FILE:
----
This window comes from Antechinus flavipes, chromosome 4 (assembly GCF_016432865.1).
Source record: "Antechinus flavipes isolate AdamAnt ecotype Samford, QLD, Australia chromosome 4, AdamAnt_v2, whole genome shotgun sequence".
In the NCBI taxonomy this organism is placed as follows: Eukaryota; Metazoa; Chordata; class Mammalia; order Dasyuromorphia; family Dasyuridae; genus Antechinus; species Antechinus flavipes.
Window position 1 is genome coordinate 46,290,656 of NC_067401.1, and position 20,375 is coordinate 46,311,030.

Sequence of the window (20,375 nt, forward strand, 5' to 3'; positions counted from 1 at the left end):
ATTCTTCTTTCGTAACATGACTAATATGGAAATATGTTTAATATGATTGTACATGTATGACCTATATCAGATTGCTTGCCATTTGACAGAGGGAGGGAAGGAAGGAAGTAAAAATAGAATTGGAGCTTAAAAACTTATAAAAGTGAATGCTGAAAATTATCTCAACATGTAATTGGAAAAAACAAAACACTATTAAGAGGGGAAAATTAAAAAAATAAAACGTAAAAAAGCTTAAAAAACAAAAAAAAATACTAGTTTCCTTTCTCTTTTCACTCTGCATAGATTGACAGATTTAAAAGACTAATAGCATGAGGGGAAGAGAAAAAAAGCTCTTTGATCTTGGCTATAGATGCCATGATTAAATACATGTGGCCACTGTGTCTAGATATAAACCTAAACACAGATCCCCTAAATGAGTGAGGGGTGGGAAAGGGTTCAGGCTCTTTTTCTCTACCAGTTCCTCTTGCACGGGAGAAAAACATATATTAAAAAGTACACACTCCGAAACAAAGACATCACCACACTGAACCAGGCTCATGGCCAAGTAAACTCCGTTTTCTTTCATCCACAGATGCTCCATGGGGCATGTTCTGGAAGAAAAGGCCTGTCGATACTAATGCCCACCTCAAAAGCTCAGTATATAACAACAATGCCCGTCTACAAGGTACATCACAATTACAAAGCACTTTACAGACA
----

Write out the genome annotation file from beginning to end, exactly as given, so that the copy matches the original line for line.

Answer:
This window comes from Antechinus flavipes, chromosome 4 (assembly GCF_016432865.1).
Source record: "Antechinus flavipes isolate AdamAnt ecotype Samford, QLD, Australia chromosome 4, AdamAnt_v2, whole genome shotgun sequence".
In the NCBI taxonomy this organism is placed as follows: Eukaryota; Metazoa; Chordata; class Mammalia; order Dasyuromorphia; family Dasyuridae; genus Antechinus; species Antechinus flavipes.
Window position 1 is genome coordinate 46,290,656 of NC_067401.1, and position 20,375 is coordinate 46,311,030.

Sequence of the window (20,375 nt, forward strand, 5' to 3'; positions counted from 1 at the left end):
ATTCTTCTTTCGTAACATGACTAATATGGAAATATGTTTAATATGATTGTACATGTATGACCTATATCAGATTGCTTGCCATTTGACAGAGGGAGGGAAGGAAGGAAGTAAAAATAGAATTGGAGCTTAAAAACTTATAAAAGTGAATGCTGAAAATTATCTCAACATGTAATTGGAAAAAACAAAACACTATTAAGAGGGGAAAATTAAAAAAATAAAACGTAAAAAAGCTTAAAAAACAAAAAAAAATACTAGTTTCCTTTCTCTTTTCACTCTGCATAGATTGACAGATTTAAAAGACTAATAGCATGAGGGGAAGAGAAAAAAAGCTCTTTGATCTTGGCTATAGATGCCATGATTAAATACATGTGGCCACTGTGTCTAGATATAAACCTAAACACAGATCCCCTAAATGAGTGAGGGGTGGGAAAGGGTTCAGGCTCTTTTTCTCTACCAGTTCCTCTTGCACGGGAGAAAAACATATATTAAAAAGTACACACTCCGAAACAAAGACATCACCACACTGAACCAGGCTCATGGCCAAGTAAACTCCGTTTTCTTTCATCCACAGATGCTCCATGGGGCATGTTCTGGAAGAAAAGGCCTGTCGATACTAATGCCCACCTCAAAAGCTCAGTATATAACAACAATGCCCGTCTACAAGGTACATCACAATTACAAAGCACTTTACAGACA